I'm late to the party and need to be caught up. I'm doing my homework looking things up. I know that I don't want unsalted challenge-response CRAM, I want salted challenge-response SCRAM.

I think ASP.NET MVC sends cleartext passwords over the wire from what I can tell, and relies on https for security. WebSecurity.Login has username and password fields that are exposed in the controller.

I know I shouldn't roll my own security. Preferably I want to implement a standard that is easy to use and hard to screw up. I want people who work with the code 10 years from now to be able to support/upgrade it without pulling out their hair.

Just in case I need to do some heavy lifting, I have been looking at CryptSharp's sCrypt implementation. On Tony Arcieri's blog I he has a this image comparing different hardware costs to crack a password.

enter image description here

I don't know how legit this is or exactly what the numbers mean (10 char KDF vs a 80-char text KDF), but what I understand from the grid is that SCrypt is fast (64ms) if you know the password, but costs a lot of hardware resources / money to generate a rainbow table for it, and that it can cost substantially more hardware resources than either PBKDF2 and Bcrypt. Please don't mistake this for me pretending to know anything about these 3 KDFs, I'm blindly trusting the internet here.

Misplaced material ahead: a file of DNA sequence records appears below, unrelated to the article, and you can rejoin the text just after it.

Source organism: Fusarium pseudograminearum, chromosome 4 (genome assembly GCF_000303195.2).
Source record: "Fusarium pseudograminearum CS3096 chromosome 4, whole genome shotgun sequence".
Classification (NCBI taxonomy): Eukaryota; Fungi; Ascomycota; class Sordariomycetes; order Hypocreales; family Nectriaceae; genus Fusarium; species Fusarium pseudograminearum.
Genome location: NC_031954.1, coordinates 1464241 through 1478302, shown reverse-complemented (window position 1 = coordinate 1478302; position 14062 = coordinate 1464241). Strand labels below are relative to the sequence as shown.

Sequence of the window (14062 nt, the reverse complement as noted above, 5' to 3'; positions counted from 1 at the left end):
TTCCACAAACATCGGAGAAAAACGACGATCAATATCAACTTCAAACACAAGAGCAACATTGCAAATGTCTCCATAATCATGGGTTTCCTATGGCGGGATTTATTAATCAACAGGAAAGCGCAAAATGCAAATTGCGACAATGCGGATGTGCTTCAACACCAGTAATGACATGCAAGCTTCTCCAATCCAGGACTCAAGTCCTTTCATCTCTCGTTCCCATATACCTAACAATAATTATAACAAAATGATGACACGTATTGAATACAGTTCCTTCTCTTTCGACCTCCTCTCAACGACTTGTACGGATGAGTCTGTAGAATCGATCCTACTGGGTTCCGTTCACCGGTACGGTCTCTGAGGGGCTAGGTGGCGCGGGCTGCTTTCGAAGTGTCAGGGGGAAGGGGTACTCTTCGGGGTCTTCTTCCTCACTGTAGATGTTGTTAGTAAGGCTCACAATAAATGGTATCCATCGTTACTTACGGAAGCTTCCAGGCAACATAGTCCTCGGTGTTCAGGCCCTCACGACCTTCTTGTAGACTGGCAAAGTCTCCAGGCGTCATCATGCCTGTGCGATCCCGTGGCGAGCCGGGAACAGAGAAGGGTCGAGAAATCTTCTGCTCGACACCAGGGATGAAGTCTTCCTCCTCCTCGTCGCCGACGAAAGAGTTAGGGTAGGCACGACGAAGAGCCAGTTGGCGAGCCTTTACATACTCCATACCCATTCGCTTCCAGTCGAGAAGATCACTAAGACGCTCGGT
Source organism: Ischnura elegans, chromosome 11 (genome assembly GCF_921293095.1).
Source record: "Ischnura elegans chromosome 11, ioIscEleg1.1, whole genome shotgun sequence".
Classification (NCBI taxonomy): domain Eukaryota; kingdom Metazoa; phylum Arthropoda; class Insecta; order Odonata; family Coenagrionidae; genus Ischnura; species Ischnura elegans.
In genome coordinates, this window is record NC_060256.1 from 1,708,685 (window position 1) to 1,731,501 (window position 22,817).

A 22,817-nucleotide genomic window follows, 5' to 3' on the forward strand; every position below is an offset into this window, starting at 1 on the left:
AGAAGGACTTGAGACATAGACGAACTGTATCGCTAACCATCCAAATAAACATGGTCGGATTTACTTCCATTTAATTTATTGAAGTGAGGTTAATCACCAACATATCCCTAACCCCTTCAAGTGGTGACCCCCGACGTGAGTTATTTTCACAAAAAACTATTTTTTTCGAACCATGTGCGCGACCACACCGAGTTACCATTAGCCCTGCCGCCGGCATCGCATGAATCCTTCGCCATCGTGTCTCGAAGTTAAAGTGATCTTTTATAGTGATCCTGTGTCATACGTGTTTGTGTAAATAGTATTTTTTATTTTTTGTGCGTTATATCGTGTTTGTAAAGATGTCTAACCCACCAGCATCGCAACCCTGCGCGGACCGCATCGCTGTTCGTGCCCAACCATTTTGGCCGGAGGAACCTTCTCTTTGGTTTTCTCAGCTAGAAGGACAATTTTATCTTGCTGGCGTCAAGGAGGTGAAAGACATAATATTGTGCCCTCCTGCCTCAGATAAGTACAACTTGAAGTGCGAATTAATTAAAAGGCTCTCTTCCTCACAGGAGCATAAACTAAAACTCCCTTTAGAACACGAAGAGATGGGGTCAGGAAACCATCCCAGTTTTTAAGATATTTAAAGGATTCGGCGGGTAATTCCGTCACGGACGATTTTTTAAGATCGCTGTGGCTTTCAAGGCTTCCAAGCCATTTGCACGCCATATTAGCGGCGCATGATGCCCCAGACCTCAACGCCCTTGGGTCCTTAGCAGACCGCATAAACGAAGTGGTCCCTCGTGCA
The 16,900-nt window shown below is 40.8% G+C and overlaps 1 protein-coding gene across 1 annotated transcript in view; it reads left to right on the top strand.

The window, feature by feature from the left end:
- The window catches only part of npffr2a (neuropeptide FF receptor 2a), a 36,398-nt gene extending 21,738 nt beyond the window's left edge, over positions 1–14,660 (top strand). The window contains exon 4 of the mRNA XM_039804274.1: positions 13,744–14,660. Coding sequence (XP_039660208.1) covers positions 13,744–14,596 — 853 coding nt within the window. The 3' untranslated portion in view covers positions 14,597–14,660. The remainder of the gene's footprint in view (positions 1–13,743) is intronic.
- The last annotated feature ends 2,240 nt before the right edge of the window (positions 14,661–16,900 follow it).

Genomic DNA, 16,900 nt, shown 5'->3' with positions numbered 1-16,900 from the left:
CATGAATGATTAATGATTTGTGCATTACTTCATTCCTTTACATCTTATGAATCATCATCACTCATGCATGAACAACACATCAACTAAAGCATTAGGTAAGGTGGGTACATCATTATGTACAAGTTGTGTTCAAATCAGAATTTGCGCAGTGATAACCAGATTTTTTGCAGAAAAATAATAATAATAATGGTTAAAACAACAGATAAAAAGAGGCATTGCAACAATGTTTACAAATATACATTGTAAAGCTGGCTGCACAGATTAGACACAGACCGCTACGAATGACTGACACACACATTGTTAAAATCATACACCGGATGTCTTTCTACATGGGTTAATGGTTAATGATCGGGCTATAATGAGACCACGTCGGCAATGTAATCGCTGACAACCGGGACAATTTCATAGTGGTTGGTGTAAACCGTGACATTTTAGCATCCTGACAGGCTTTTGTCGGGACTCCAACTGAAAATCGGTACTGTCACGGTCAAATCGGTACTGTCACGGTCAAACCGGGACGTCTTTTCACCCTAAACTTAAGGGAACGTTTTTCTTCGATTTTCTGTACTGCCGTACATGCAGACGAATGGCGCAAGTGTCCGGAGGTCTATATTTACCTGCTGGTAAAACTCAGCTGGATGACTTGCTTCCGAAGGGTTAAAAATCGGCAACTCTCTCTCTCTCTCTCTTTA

Also if I end up having to implement SCRAM myself, am I correct in my understanding that the client and server need to generate the same value? And if so, are there any best recommended javascript+server KDF implementations that get along better than others?

Any insights you guys have will be much appreciated, I'm really in the deep end here. Thanks!

1 Answer 1


If you are talking about a web site, there is no benefit to protecting the password on the wire.

If the connection between the user and the website is compromised, an attacker can send the user compromised pages/scripts that leak the password before encrypting or hashing it.

A client-side key derivation scheme in JavaScript will also be unpalatably slow, whereas an attacker would be able to use fast native code instead.

So if you need to protect the password on the wire simply protect the whole connection using SSL, and leave it at that.

  • Thanks bobince. I tested out SCrypt with .net code and it was reasonably fast. Waiting 1 second to ensure that stolen passwords can't be brute forced and are rainbow proof is probably worth it. Dec 9, 2013 at 1:06
  • 1
    And yes IE and FF were unacceptably slow. SSL should be good enough. Dec 9, 2013 at 1:14

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